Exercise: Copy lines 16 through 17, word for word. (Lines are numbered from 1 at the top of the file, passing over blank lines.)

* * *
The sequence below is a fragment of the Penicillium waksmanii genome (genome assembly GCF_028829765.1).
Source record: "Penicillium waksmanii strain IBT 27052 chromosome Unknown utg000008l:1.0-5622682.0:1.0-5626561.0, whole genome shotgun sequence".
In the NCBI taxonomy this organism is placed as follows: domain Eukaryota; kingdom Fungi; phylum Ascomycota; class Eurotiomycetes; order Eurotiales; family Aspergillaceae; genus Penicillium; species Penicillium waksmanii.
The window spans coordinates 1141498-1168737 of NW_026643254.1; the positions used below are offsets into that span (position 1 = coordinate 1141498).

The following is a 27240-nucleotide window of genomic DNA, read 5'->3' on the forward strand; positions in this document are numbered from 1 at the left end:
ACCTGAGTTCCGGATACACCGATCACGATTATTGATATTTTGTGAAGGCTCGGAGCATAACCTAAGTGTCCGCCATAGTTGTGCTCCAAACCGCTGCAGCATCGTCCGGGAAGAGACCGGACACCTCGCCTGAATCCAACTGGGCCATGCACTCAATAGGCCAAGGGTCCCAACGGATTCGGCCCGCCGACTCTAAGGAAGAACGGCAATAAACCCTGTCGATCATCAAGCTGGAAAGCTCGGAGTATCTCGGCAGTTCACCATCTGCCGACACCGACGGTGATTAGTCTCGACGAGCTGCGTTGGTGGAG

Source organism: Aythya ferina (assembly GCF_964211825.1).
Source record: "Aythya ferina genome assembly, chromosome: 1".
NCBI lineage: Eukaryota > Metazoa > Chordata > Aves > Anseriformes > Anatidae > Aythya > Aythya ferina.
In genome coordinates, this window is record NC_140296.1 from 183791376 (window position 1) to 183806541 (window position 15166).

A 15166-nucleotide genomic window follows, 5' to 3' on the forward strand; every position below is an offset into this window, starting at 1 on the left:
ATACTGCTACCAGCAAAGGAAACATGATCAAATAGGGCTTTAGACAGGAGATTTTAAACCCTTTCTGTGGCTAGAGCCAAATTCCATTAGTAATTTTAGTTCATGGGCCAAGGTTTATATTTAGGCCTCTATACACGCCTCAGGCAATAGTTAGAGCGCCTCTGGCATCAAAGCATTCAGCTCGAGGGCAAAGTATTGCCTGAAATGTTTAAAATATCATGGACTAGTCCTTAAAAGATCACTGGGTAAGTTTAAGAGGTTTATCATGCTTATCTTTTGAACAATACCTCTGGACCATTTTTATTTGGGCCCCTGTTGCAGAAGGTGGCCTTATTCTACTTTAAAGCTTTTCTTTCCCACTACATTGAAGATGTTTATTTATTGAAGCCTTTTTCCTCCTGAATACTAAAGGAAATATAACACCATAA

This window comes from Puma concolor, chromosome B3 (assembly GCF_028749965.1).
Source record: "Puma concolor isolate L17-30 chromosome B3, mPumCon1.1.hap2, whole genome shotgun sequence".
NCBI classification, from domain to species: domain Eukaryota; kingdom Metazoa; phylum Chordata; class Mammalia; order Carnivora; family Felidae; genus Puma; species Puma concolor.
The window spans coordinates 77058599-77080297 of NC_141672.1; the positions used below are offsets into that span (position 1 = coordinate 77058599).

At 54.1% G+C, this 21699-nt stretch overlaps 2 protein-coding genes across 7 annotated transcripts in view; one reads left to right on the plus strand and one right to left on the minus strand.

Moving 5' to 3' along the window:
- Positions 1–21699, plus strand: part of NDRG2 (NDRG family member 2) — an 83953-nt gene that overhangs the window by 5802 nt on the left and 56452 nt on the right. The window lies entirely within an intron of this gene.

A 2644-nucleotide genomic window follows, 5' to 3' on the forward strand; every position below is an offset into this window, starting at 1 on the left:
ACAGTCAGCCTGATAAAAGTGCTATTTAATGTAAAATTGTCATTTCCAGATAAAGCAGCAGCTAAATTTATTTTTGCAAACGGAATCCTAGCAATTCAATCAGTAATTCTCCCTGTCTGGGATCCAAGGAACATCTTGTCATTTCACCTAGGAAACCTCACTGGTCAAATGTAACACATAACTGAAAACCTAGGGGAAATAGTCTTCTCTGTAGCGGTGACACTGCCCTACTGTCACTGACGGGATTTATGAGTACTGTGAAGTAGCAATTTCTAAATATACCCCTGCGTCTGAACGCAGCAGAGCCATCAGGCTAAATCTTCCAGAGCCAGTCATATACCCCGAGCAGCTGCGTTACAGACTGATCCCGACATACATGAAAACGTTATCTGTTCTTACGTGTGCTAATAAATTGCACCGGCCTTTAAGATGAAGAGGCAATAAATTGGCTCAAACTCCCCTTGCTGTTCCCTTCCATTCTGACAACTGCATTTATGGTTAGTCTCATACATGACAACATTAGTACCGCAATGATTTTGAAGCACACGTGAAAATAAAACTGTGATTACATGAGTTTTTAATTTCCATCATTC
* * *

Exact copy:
The window spans coordinates 77058599-77080297 of NC_141672.1; the positions used below are offsets into that span (position 1 = coordinate 77058599).

At 54.1% G+C, this 21699-nt stretch overlaps 2 protein-coding genes across 7 annotated transcripts in view; one reads left to right on the plus strand and one right to left on the minus strand.